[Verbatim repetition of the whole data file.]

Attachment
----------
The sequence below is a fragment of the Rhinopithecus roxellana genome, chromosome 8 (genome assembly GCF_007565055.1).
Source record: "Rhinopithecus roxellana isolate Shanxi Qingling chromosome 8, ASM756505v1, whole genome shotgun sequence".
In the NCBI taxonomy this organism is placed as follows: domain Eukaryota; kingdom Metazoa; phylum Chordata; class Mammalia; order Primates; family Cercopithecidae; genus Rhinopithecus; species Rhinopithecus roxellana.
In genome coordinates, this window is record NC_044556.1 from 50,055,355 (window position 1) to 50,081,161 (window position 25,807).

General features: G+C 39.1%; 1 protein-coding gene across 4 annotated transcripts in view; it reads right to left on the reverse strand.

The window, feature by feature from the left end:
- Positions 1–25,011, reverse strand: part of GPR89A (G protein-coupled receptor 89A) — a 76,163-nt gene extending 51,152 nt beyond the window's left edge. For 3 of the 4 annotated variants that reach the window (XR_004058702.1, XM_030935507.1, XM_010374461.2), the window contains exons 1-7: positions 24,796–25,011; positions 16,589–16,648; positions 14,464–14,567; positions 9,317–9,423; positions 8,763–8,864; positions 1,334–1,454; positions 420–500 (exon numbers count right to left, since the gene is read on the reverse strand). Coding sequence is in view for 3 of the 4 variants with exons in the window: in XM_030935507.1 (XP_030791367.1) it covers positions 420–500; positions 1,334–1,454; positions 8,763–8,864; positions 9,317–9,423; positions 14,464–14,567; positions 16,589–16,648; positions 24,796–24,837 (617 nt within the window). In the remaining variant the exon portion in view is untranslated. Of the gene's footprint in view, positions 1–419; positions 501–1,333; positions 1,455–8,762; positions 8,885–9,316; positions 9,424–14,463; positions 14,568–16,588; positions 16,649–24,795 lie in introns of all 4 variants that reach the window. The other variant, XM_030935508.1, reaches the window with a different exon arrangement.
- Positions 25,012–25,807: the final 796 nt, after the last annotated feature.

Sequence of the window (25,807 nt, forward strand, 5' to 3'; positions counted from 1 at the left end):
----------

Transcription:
The sequence below is a fragment of the Rhinopithecus roxellana genome, chromosome 8 (genome assembly GCF_007565055.1).
Source record: "Rhinopithecus roxellana isolate Shanxi Qingling chromosome 8, ASM756505v1, whole genome shotgun sequence".
In the NCBI taxonomy this organism is placed as follows: domain Eukaryota; kingdom Metazoa; phylum Chordata; class Mammalia; order Primates; family Cercopithecidae; genus Rhinopithecus; species Rhinopithecus roxellana.
In genome coordinates, this window is record NC_044556.1 from 50,055,355 (window position 1) to 50,081,161 (window position 25,807).

General features: G+C 39.1%; 1 protein-coding gene across 4 annotated transcripts in view; it reads right to left on the reverse strand.

The window, feature by feature from the left end:
- Positions 1–25,011, reverse strand: part of GPR89A (G protein-coupled receptor 89A) — a 76,163-nt gene extending 51,152 nt beyond the window's left edge. For 3 of the 4 annotated variants that reach the window (XR_004058702.1, XM_030935507.1, XM_010374461.2), the window contains exons 1-7: positions 24,796–25,011; positions 16,589–16,648; positions 14,464–14,567; positions 9,317–9,423; positions 8,763–8,864; positions 1,334–1,454; positions 420–500 (exon numbers count right to left, since the gene is read on the reverse strand). Coding sequence is in view for 3 of the 4 variants with exons in the window: in XM_030935507.1 (XP_030791367.1) it covers positions 420–500; positions 1,334–1,454; positions 8,763–8,864; positions 9,317–9,423; positions 14,464–14,567; positions 16,589–16,648; positions 24,796–24,837 (617 nt within the window). In the remaining variant the exon portion in view is untranslated. Of the gene's footprint in view, positions 1–419; positions 501–1,333; positions 1,455–8,762; positions 8,885–9,316; positions 9,424–14,463; positions 14,568–16,588; positions 16,649–24,795 lie in introns of all 4 variants that reach the window. The other variant, XM_030935508.1, reaches the window with a different exon arrangement.
- Positions 25,012–25,807: the final 796 nt, after the last annotated feature.

Sequence of the window (25,807 nt, forward strand, 5' to 3'; positions counted from 1 at the left end):